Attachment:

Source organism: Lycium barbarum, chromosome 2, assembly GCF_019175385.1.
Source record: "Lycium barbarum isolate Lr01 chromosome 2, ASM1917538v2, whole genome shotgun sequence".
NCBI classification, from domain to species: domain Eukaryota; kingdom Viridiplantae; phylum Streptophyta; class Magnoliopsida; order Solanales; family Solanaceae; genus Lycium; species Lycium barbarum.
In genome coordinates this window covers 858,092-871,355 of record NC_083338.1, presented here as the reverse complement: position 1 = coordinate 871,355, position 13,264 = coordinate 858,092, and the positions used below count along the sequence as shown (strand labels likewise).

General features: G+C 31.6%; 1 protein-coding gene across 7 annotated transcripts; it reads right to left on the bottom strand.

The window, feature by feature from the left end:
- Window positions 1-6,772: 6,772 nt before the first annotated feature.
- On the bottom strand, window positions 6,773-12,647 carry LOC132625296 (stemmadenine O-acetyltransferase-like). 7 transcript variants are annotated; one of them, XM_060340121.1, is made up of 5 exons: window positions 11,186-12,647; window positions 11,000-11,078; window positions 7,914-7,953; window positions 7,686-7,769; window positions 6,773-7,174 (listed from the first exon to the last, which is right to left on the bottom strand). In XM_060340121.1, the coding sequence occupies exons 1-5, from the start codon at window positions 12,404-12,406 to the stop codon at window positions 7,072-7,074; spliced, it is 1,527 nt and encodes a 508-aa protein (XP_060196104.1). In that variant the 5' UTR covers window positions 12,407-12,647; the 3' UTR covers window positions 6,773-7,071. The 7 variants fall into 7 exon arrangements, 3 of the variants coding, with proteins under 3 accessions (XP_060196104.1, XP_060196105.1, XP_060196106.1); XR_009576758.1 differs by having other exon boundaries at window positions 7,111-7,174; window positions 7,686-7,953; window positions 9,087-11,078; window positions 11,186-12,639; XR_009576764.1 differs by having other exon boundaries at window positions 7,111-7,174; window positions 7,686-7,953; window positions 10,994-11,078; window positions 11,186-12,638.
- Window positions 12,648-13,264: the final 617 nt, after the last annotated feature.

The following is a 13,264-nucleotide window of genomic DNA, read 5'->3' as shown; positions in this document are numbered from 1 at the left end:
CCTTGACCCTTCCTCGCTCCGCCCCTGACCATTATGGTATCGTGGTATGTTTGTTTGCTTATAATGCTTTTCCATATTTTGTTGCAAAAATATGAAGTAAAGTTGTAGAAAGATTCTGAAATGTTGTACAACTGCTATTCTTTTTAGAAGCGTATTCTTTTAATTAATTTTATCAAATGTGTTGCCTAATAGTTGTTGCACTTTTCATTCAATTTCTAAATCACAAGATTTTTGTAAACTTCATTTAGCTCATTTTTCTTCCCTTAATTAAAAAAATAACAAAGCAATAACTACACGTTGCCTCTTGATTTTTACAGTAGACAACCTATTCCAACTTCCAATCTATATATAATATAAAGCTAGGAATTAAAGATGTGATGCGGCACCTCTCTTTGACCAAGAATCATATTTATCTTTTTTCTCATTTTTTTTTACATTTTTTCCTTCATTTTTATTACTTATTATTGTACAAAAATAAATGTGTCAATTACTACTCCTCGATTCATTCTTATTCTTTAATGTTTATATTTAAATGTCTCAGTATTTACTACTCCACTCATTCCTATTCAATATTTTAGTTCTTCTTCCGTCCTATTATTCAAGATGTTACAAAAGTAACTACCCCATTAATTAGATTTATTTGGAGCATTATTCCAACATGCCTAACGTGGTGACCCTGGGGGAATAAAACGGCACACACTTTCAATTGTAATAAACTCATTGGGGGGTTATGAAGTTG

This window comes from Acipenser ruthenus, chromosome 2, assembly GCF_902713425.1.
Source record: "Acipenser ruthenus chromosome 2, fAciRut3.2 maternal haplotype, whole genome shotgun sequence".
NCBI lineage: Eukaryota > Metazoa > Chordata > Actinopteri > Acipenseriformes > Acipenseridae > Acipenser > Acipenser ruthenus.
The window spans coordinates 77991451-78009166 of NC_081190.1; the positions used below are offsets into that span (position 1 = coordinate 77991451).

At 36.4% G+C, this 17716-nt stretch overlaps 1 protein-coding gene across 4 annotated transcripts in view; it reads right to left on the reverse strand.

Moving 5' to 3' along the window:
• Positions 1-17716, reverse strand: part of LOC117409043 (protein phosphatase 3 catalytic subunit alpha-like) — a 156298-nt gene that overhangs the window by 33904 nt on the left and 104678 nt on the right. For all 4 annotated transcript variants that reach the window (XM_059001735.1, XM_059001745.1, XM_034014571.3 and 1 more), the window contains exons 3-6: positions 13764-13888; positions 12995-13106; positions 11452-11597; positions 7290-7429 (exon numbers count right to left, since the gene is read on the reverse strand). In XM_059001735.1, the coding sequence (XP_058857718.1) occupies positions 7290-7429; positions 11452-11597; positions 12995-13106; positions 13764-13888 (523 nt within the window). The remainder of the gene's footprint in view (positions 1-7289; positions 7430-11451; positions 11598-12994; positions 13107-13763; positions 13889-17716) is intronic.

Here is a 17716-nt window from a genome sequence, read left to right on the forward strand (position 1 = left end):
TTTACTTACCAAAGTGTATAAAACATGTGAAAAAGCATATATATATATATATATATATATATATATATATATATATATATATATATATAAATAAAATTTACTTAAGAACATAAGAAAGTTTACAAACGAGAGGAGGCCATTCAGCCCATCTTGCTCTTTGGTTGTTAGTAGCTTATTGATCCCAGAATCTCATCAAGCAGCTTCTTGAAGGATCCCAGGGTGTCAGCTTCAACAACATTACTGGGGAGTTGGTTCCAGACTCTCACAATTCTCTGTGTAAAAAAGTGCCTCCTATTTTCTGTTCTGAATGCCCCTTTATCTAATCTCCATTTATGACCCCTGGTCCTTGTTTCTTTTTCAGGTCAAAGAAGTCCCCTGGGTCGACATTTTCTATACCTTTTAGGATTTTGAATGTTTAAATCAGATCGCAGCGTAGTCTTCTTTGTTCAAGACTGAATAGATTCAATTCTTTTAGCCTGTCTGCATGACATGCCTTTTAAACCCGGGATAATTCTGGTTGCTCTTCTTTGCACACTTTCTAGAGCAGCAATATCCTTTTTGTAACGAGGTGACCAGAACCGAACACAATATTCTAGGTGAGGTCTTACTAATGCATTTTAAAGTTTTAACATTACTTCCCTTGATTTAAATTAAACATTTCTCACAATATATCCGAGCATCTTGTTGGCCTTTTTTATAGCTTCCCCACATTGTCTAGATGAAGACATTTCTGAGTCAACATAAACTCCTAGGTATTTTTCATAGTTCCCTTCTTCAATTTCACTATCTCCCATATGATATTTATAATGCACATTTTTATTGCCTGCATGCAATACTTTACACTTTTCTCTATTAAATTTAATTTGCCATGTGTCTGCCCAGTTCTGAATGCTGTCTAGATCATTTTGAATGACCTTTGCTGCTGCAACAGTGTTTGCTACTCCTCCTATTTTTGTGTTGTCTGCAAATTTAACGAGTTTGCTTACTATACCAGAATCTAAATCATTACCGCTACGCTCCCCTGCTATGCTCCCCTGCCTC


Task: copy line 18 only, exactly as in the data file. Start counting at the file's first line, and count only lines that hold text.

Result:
• Positions 1-17716, reverse strand: part of LOC117409043 (protein phosphatase 3 catalytic subunit alpha-like) — a 156298-nt gene that overhangs the window by 33904 nt on the left and 104678 nt on the right. For all 4 annotated transcript variants that reach the window (XM_059001735.1, XM_059001745.1, XM_034014571.3 and 1 more), the window contains exons 3-6: positions 13764-13888; positions 12995-13106; positions 11452-11597; positions 7290-7429 (exon numbers count right to left, since the gene is read on the reverse strand). In XM_059001735.1, the coding sequence (XP_058857718.1) occupies positions 7290-7429; positions 11452-11597; positions 12995-13106; positions 13764-13888 (523 nt within the window). The remainder of the gene's footprint in view (positions 1-7289; positions 7430-11451; positions 11598-12994; positions 13107-13763; positions 13889-17716) is intronic.